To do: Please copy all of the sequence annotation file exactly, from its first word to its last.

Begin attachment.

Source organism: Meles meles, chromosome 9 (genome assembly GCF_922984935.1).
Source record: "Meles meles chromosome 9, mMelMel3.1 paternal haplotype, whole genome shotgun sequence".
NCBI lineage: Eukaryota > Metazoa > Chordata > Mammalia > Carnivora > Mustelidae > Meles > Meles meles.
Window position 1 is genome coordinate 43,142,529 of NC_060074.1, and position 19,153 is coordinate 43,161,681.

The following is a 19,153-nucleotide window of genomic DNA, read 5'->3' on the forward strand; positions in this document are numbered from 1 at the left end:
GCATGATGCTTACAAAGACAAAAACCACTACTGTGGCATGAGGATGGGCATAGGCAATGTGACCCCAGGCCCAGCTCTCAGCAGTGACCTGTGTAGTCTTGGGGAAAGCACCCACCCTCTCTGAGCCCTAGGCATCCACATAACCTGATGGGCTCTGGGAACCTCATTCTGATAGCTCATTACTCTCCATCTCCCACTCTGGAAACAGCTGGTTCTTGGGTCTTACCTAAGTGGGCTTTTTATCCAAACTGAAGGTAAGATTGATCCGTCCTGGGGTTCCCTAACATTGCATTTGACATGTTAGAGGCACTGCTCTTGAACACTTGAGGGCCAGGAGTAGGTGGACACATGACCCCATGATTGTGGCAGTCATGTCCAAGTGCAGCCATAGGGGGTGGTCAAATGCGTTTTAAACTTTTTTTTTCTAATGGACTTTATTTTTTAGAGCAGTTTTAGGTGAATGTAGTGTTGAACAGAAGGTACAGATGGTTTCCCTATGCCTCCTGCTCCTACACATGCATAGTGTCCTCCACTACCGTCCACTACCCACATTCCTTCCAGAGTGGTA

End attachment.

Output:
Source organism: Meles meles, chromosome 9 (genome assembly GCF_922984935.1).
Source record: "Meles meles chromosome 9, mMelMel3.1 paternal haplotype, whole genome shotgun sequence".
NCBI lineage: Eukaryota > Metazoa > Chordata > Mammalia > Carnivora > Mustelidae > Meles > Meles meles.
Window position 1 is genome coordinate 43,142,529 of NC_060074.1, and position 19,153 is coordinate 43,161,681.

The following is a 19,153-nucleotide window of genomic DNA, read 5'->3' on the forward strand; positions in this document are numbered from 1 at the left end:
GCATGATGCTTACAAAGACAAAAACCACTACTGTGGCATGAGGATGGGCATAGGCAATGTGACCCCAGGCCCAGCTCTCAGCAGTGACCTGTGTAGTCTTGGGGAAAGCACCCACCCTCTCTGAGCCCTAGGCATCCACATAACCTGATGGGCTCTGGGAACCTCATTCTGATAGCTCATTACTCTCCATCTCCCACTCTGGAAACAGCTGGTTCTTGGGTCTTACCTAAGTGGGCTTTTTATCCAAACTGAAGGTAAGATTGATCCGTCCTGGGGTTCCCTAACATTGCATTTGACATGTTAGAGGCACTGCTCTTGAACACTTGAGGGCCAGGAGTAGGTGGACACATGACCCCATGATTGTGGCAGTCATGTCCAAGTGCAGCCATAGGGGGTGGTCAAATGCGTTTTAAACTTTTTTTTTCTAATGGACTTTATTTTTTAGAGCAGTTTTAGGTGAATGTAGTGTTGAACAGAAGGTACAGATGGTTTCCCTATGCCTCCTGCTCCTACACATGCATAGTGTCCTCCACTACCGTCCACTACCCACATTCCTTCCAGAGTGGTA